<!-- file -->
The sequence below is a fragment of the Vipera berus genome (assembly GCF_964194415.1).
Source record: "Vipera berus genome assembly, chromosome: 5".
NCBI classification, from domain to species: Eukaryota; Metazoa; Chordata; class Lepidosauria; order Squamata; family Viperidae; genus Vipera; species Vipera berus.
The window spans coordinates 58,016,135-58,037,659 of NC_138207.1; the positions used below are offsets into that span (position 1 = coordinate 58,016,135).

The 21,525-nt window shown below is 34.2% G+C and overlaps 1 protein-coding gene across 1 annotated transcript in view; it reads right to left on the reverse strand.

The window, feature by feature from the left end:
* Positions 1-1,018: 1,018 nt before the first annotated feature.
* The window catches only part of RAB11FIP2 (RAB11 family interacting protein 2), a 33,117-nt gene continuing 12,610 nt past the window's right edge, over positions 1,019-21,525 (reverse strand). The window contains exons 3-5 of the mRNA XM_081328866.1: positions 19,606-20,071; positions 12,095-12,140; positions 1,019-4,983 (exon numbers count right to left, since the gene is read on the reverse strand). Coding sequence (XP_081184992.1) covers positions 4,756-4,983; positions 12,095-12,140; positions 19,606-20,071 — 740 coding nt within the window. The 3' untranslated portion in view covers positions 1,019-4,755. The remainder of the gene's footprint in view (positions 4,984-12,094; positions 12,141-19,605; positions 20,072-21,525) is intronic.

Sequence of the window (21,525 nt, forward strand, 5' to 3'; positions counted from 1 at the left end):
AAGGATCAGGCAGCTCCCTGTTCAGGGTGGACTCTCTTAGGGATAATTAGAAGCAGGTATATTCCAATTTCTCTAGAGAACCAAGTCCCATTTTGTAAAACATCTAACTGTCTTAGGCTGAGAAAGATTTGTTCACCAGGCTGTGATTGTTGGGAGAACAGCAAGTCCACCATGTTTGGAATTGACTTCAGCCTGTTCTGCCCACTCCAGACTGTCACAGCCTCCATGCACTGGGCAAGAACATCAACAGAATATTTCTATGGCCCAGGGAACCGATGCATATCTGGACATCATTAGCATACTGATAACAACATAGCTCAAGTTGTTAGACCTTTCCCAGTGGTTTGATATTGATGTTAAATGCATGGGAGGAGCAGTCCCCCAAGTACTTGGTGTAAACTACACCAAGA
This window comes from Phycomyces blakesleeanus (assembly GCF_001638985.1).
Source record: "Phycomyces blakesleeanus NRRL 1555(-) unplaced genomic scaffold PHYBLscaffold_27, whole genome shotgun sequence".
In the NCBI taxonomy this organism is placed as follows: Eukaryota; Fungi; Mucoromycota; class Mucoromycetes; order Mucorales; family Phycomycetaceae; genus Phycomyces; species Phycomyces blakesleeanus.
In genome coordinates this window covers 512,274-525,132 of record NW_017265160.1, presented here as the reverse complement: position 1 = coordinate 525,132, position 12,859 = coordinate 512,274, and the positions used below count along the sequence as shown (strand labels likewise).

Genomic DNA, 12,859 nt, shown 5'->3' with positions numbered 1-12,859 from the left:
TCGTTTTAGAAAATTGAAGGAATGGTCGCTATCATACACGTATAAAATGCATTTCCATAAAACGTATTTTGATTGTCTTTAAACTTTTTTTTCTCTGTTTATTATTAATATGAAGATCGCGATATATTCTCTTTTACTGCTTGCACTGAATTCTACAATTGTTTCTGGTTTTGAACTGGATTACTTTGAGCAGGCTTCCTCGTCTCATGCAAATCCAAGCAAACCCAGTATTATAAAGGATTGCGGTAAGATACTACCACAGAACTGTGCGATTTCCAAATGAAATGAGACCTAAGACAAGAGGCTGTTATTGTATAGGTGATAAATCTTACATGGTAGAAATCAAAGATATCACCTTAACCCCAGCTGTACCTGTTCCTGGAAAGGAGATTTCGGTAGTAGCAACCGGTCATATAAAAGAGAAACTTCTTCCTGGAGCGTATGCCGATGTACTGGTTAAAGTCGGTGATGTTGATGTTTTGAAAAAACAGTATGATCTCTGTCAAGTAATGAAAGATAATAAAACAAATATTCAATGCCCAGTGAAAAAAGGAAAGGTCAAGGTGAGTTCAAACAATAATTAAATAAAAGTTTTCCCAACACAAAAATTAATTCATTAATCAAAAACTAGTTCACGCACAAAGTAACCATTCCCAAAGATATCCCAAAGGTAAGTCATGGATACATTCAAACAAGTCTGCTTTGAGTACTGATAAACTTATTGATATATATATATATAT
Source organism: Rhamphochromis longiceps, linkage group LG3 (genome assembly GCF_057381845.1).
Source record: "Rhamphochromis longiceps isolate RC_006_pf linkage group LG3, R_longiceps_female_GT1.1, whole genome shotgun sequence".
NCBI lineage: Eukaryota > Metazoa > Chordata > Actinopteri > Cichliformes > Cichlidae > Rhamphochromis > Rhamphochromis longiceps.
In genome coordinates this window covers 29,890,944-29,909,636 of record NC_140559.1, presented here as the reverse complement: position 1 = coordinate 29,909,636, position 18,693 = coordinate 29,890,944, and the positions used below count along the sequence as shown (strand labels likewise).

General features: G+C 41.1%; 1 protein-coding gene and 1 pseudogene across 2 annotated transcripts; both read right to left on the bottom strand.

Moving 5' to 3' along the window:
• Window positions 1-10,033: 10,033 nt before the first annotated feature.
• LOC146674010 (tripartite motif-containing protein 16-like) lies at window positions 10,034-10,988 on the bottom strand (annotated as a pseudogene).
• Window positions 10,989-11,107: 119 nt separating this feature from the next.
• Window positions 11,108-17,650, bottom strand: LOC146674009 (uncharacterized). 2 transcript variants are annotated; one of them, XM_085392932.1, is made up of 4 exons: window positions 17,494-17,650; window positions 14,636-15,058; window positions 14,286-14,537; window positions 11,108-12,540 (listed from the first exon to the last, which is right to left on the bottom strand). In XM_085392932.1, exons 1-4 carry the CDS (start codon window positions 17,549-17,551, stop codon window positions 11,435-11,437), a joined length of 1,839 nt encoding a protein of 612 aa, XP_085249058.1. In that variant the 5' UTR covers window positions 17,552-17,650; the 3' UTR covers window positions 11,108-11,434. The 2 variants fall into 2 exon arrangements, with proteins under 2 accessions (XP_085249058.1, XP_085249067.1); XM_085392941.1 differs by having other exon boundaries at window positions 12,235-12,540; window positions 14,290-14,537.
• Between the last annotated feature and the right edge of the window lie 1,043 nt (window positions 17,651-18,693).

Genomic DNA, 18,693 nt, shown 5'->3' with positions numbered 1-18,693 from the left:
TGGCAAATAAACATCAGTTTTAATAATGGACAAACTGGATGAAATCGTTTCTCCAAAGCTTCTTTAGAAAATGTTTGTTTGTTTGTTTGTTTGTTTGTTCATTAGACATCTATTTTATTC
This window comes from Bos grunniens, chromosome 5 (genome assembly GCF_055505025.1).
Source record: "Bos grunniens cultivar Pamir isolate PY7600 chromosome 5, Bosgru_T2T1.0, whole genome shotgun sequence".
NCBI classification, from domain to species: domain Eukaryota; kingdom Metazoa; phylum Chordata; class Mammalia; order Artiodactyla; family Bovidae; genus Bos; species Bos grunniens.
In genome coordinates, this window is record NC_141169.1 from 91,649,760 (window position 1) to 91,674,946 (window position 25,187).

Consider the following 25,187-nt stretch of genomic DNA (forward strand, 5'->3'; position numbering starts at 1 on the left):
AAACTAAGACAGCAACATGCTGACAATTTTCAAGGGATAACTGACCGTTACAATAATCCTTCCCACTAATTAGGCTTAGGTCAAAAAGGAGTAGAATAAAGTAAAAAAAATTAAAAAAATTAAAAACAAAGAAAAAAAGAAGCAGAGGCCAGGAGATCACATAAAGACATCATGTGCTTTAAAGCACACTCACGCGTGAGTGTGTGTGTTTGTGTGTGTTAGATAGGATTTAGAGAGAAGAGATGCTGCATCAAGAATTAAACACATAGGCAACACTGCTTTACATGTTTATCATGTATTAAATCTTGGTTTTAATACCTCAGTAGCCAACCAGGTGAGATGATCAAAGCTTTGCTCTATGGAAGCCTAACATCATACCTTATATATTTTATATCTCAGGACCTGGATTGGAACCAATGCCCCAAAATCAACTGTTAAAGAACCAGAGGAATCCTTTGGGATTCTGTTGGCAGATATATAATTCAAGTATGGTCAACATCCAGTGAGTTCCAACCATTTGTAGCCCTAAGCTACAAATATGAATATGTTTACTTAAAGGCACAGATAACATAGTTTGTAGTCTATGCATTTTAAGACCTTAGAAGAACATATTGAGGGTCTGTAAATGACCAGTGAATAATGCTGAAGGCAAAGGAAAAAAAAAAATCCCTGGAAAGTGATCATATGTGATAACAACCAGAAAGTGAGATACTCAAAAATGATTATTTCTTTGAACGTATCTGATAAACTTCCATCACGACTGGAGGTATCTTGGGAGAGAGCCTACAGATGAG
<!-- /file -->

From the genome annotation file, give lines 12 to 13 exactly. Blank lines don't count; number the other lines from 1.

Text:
Source record: "Phycomyces blakesleeanus NRRL 1555(-) unplaced genomic scaffold PHYBLscaffold_27, whole genome shotgun sequence".
In the NCBI taxonomy this organism is placed as follows: Eukaryota; Fungi; Mucoromycota; class Mucoromycetes; order Mucorales; family Phycomycetaceae; genus Phycomyces; species Phycomyces blakesleeanus.